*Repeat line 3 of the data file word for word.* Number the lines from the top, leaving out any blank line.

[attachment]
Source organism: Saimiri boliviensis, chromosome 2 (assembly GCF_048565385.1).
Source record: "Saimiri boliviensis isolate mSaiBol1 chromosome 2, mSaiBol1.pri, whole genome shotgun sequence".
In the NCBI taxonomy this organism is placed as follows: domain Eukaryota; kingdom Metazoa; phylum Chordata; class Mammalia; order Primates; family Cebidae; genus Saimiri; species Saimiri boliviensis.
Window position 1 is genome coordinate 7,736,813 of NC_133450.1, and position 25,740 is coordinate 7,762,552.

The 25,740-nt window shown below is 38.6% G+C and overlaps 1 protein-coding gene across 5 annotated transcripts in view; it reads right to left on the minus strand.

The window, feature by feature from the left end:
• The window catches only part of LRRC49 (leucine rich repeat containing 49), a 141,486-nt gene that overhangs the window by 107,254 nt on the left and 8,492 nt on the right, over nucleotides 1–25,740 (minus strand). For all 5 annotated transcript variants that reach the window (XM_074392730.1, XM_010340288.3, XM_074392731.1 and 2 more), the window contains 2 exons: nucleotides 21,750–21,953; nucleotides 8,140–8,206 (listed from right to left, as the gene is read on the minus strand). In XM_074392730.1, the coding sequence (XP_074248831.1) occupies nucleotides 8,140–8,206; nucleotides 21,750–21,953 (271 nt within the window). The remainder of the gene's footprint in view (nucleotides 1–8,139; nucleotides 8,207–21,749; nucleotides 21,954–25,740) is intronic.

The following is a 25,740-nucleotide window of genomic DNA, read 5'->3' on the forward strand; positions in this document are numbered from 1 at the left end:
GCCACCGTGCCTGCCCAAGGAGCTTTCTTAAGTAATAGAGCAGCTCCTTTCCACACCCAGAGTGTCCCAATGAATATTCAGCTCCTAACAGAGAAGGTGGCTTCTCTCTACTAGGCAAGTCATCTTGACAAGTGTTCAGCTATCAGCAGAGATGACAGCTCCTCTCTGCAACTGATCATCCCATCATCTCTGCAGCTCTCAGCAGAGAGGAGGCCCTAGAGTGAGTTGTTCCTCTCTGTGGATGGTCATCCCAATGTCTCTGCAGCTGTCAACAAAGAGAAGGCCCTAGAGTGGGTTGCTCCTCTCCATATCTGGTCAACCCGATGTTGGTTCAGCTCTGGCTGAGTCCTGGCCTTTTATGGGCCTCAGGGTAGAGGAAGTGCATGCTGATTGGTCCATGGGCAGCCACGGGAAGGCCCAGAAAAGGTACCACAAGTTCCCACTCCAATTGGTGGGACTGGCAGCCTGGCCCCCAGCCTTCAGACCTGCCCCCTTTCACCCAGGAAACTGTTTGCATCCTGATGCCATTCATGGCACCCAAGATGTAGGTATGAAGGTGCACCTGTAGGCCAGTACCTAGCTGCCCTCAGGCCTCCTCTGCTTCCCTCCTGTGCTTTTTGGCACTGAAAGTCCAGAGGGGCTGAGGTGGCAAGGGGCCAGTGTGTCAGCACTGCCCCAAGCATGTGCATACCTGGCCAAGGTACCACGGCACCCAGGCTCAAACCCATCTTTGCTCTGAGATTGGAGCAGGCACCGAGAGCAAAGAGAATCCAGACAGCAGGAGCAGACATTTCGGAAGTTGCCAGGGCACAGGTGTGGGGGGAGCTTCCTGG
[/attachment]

In the NCBI taxonomy this organism is placed as follows: domain Eukaryota; kingdom Metazoa; phylum Chordata; class Mammalia; order Primates; family Cebidae; genus Saimiri; species Saimiri boliviensis.